585 thoughts on “Agee on Film: Criticism and Comment on the Movies


    • It's hard to go wrong with an early champion of Val Lewton, not to mention the screenwriter of Night of the Hunter. This book contains a superb essay on the comics of the silent era, as well as the hundreds of reviews Agee did for Time and the Nation during and shortly after WWII. There are quite a few war documentaries and movies that have long since disappeared, as well as an all too rare and beautiful appreciation of Theresa Wright's acting chops. On a personal note, Agee often peppers his re [...]


    • James Agee was film critic for Time Magazine, as well as a columnist for The National during the bulk of the 1940s. Agee's thoughtful, engaged, and clear-sighted comments on all manner of films from that era (and before) make him one of the stand out film critics of all time.Reading this collection of his columns and reviews, one develops a clear sense of Agee's preferred aesthetic: one that favors a poetic approach, a humanist portrayal, and a film that drives the audience to engage actively. H [...]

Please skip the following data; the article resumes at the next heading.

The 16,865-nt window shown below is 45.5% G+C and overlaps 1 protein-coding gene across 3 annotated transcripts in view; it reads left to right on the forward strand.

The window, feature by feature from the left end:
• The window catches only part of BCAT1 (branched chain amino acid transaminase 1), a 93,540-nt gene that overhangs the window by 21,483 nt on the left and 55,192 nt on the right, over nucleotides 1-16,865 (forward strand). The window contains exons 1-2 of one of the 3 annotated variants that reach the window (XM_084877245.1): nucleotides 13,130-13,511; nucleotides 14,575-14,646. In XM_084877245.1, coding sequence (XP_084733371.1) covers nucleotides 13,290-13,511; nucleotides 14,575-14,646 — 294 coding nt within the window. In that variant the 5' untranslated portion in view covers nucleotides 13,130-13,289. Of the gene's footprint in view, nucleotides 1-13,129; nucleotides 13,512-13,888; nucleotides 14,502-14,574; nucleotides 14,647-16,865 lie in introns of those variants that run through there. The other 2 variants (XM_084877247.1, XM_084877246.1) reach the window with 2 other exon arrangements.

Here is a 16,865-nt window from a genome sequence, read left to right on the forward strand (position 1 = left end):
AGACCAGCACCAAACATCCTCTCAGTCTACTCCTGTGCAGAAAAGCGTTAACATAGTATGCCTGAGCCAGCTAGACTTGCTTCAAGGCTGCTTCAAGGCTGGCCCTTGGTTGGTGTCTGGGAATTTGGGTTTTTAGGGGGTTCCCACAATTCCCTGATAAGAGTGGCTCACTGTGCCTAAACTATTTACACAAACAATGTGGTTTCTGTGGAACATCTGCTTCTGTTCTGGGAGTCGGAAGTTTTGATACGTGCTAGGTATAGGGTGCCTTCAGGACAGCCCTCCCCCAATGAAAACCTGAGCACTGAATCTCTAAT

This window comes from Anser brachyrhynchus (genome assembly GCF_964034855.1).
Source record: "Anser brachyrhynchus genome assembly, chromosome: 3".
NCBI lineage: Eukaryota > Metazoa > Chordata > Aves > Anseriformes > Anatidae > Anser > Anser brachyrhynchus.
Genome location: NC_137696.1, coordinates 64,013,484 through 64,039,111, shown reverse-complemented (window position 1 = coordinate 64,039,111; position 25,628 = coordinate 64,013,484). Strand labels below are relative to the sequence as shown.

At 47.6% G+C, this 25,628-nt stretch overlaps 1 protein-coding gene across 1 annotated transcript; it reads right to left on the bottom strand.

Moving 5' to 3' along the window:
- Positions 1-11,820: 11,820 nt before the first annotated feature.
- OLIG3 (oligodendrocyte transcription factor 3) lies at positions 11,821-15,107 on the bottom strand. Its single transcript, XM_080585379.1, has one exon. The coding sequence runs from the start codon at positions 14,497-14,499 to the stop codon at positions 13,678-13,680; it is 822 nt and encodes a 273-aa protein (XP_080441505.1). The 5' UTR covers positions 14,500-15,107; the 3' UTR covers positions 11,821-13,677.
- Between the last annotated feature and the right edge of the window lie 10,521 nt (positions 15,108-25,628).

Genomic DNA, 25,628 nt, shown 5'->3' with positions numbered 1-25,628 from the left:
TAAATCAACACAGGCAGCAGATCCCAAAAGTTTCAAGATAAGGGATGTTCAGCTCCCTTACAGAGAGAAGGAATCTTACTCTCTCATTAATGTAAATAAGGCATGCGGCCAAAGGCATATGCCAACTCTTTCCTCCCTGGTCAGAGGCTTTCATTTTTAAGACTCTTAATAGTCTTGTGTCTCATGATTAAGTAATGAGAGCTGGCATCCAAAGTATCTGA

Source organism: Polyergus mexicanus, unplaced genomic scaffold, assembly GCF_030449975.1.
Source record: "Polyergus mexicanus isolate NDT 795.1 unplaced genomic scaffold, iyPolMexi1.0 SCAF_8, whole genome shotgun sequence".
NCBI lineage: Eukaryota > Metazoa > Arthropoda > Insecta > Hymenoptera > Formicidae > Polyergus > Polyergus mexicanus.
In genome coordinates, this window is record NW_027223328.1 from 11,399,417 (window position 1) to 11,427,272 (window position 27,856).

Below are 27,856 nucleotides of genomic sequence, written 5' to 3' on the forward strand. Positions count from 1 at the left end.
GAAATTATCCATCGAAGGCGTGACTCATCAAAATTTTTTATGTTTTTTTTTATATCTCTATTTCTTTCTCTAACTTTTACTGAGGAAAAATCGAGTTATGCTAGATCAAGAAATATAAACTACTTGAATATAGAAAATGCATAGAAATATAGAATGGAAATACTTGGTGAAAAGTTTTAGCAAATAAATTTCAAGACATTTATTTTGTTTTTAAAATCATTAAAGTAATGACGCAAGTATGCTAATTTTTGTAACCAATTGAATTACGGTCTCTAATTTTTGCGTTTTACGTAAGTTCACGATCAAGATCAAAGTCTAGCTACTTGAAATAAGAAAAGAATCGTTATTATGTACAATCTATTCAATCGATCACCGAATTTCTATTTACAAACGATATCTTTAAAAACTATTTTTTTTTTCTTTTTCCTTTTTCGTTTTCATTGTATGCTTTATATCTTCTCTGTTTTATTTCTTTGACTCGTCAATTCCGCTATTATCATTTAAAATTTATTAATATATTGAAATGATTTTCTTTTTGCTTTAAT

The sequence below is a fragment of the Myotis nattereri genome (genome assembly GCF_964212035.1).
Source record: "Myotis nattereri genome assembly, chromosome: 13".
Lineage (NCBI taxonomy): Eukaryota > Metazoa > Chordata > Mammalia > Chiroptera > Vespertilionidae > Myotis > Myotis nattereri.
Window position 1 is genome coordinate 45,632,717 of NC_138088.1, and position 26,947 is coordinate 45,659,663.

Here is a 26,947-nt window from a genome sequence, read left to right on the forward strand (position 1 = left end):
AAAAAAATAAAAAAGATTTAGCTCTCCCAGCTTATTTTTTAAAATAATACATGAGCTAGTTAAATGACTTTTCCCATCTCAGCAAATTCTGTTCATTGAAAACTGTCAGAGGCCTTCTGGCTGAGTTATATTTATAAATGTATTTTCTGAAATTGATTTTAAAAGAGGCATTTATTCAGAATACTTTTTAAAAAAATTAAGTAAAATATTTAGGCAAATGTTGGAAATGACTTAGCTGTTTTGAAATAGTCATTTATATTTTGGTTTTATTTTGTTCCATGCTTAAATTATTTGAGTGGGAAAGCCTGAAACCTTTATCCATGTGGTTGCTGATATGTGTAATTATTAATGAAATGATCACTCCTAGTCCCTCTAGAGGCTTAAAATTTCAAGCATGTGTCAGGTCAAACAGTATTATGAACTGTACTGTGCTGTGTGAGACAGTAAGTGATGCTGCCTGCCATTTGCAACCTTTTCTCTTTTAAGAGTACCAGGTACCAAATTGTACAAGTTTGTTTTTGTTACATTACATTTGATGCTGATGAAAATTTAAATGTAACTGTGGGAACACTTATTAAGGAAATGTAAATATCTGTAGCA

• A collection of renaissance man James Agee's film reviews, including his famous essay on silent film comedians. Agee's inextinguishable hopes for the medium, his fixation with Hollywood's moral responsibility, his attention to technical prowess, and his incorrigible wit (eg. - MGM = "rigor artis") set the scene for the hip high-mindedness of future practitioners, from Kael to Thompson. And his perpetual plea for realism (he had been, after all, an investigative journalist) precluded the looser p [...]


    • At one time I owned a two volume set of Agee on Film. One was his criticism, the other is scripts. But yeah, Agee was probably one of the first great American film critic, who wrote for a national press. Always insightful, mostly inspirational (if you want to write on film), and sadly much missed in today's world of film writing.